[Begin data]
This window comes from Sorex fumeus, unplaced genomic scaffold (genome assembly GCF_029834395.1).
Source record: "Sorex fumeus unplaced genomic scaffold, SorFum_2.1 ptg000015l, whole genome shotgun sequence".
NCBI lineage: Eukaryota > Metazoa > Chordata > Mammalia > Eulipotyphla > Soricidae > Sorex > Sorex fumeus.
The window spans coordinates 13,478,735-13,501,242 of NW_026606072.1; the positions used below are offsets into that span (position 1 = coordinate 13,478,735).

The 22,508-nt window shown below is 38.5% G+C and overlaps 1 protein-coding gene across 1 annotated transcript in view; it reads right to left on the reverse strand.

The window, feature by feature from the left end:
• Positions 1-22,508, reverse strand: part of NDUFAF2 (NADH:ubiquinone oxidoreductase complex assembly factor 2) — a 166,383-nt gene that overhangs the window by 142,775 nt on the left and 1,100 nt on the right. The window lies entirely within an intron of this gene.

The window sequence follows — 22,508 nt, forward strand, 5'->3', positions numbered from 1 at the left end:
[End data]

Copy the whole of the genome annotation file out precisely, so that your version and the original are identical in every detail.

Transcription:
This window comes from Sorex fumeus, unplaced genomic scaffold (genome assembly GCF_029834395.1).
Source record: "Sorex fumeus unplaced genomic scaffold, SorFum_2.1 ptg000015l, whole genome shotgun sequence".
NCBI lineage: Eukaryota > Metazoa > Chordata > Mammalia > Eulipotyphla > Soricidae > Sorex > Sorex fumeus.
The window spans coordinates 13,478,735-13,501,242 of NW_026606072.1; the positions used below are offsets into that span (position 1 = coordinate 13,478,735).

The 22,508-nt window shown below is 38.5% G+C and overlaps 1 protein-coding gene across 1 annotated transcript in view; it reads right to left on the reverse strand.

The window, feature by feature from the left end:
• Positions 1-22,508, reverse strand: part of NDUFAF2 (NADH:ubiquinone oxidoreductase complex assembly factor 2) — a 166,383-nt gene that overhangs the window by 142,775 nt on the left and 1,100 nt on the right. The window lies entirely within an intron of this gene.

The window sequence follows — 22,508 nt, forward strand, 5'->3', positions numbered from 1 at the left end: